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Top tips to avoid explosive rises in IT asset costs

08 Aug 13

CIOs continue to include "reducing the cost of IT" among their top three business priorities, yet IT asset cost optimisation is a growing concern for IT asset management (ITAM) and IT procurement professionals.

Research group Gartner claims ITAM and IT procurement executives face eight disruptive forces that, if not managed proactively, could lead to sudden increases in IT asset costs.

Below are the disruptive forces that could have a significant impact on ITAM and IT procurement professionals, together with advice on how to contain or mitigate them from Alexa Bona, vice president and analyst at Gartner:

• The Internet of Things:

This is the network of physical objects that contain technology to sense and communicate or interact with their internal state or the external environment.

As things such as consumer items, vending machines, automobiles, city infrastructure and enterprise assets become connected to the Internet, new experiences, operating efficiencies and business models can be created.

However, as more and more of these very numerous devices become connected to traditional software, licensing models with device-based fees or indirect fees will result in a licensing cost explosion, so ITAM and IT procurement professionals should take proactive steps to avoid them.

• Maintenance fees:

Software vendors are increasingly dependent on and protective of their maintenance fees, which often generate profits of 85 percent or more and account for almost half the revenue of some.

These fees are rising steadily, and are more difficult for ITAM and IT procurement managers to reduce, even when the software is not in use.

To deal with these changes, ITAM and procurement professionals must improve their demand management skills, avoid purchasing licenses that they do not require and negotiate price protection for maintenance payments.

They must also understand the impact of emerging third-party maintenance options and recent EU rulings on the resale of licenses.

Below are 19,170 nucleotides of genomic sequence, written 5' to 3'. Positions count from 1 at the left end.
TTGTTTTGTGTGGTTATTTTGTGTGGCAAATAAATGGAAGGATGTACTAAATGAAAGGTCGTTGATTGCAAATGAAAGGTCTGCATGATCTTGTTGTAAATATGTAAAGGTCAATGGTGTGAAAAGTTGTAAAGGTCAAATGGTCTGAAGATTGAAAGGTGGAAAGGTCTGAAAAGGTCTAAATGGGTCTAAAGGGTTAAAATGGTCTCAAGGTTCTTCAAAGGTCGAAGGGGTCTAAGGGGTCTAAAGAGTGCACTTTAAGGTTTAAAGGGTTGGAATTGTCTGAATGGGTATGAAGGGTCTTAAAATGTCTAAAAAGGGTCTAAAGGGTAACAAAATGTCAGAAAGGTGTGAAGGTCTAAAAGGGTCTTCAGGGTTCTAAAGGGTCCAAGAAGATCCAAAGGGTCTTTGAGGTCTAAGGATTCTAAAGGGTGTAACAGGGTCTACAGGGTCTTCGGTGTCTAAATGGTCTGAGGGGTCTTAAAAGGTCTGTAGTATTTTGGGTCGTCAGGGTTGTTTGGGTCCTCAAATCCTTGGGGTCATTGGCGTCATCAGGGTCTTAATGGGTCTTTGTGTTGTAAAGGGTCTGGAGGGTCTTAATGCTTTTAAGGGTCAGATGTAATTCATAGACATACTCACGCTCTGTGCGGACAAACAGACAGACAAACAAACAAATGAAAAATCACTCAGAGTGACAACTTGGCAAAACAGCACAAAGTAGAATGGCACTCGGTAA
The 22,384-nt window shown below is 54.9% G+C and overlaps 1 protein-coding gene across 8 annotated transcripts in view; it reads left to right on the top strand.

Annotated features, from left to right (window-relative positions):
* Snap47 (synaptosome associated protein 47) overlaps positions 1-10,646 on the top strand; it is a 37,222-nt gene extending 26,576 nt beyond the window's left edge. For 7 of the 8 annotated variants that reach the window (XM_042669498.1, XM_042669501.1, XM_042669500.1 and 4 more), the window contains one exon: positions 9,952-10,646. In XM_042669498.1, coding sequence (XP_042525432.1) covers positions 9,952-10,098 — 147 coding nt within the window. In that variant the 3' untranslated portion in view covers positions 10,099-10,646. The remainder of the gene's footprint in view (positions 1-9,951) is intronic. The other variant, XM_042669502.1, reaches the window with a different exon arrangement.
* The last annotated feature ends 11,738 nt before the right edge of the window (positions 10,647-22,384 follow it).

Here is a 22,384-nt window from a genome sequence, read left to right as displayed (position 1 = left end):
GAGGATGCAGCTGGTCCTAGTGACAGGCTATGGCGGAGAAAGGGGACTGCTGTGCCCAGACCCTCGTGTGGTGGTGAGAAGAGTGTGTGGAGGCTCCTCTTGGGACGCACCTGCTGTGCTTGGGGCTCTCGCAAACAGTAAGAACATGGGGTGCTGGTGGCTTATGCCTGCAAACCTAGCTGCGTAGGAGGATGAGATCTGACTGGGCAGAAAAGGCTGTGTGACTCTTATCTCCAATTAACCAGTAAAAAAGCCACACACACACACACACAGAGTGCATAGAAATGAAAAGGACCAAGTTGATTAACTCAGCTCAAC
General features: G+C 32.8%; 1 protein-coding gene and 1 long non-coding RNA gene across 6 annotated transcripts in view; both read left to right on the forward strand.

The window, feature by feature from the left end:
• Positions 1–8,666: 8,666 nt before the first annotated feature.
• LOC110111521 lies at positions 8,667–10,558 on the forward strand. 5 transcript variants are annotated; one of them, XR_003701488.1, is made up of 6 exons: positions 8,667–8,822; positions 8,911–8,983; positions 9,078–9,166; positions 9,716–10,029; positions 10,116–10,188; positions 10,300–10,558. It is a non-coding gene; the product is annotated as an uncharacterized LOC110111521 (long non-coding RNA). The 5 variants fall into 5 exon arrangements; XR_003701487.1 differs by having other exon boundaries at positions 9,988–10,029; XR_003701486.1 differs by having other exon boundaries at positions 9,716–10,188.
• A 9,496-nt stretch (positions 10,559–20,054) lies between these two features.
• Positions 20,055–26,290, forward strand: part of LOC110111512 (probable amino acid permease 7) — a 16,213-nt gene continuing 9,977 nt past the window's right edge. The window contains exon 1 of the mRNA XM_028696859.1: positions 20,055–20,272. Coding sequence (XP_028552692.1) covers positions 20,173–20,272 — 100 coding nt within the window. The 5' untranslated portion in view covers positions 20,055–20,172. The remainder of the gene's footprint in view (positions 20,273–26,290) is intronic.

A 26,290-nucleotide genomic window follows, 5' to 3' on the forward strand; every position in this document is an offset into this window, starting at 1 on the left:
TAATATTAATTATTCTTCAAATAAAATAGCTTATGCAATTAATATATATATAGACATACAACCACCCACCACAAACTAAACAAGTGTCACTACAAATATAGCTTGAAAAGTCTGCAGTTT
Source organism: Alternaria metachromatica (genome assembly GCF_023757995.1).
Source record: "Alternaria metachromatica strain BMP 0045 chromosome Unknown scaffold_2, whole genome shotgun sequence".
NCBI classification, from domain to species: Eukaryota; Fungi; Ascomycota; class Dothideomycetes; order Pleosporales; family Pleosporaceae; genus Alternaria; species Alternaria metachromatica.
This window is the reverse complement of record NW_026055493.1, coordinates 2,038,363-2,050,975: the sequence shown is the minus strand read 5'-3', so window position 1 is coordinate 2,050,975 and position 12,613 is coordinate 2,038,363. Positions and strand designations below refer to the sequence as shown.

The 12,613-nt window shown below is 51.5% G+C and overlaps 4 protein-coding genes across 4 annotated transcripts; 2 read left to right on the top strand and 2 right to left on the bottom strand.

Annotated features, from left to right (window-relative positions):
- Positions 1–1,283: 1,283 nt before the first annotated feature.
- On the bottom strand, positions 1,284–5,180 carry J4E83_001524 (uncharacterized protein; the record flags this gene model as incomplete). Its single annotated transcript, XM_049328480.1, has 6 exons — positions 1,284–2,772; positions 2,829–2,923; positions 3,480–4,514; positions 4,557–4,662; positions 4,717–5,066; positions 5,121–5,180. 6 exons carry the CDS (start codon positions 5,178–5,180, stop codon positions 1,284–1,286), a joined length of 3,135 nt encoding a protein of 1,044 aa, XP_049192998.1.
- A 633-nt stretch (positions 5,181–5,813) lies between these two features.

• Software audits:

ITAM professionals need to be audit-ready. A Gartner survey conducted in the fourth quarter of 2012 found that 63 percent of the respondents had been audited at least once in the prior 12 months.

Inquiries from Gartner clients also indicate that audits are growing more intense, are being demanded by both Tier 2 and Tier 1 vendors, and are harder to defend against.

• Cloud computing:

The worldwide market for public cloud services is on course to reach $131 billion in 2013, and Gartner predicts that it will exceed $180 billion by 2015.

ITAM professionals must be able to provide accurate cost models that compare traditional services with industrialized and cloud services, and be able to explain the comparative benefits and risks.

IT procurement professionals need to manage the bypass risk (when IT procurement gets by-passed and the business buys directly), communicate the hidden costs and increased risks of cloud models, develop more robust demand and risk management methods, and negotiate beneficial terms in today's immature cloud contracts.

• Mobile and app stores:

The lack of dominance of one form factor, platform or operating system will affect negotiations with previously dominant vendors.

In addition to managing a new dynamic with existing providers, IT procurement executives must be ready to deal with new vendors, such as Apple and Google, that because of their consumer orientation behave very differently from traditional providers.

Software vendors are changing their licensing programs to charge for new types of mobile device, so IT asset managers need a firm grasp of compliance-tracking, the related costs of employee-owned devices, and the various consumer apps being brought into their organizations.

For some, enterprise app stores may help optimise mobile asset costs and management.

• Virtualisation:

IT procurement managers are still finding it difficult to reduce software costs in virtualised environments, and IT asset managers are struggling to manage compliance with complex and changing virtualisation contract clauses.

This is particularly true for desktop virtualisation, which is often one of the mechanisms used to facilitate bring your own device (BYOD) strategies.

• Big data:

As more and more information is collected and analysed to improve competitive advantage, we will see requirements for even larger databases and more storage.

ITAM and procurement professionals will be challenged to optimise costs because of the core-based licensing metrics by which much of this software is licensed.

IT procurement professionals may also have to start sourcing data and defining and negotiating new business service-level metrics for information services in relation to integrity and quality.

• BYOD schemes:

Mobile devices — both corporate-owned and personally owned but used in the workplace under BYOD schemes — are adding new security and environmental risks and costs to the IT asset disposition equation.

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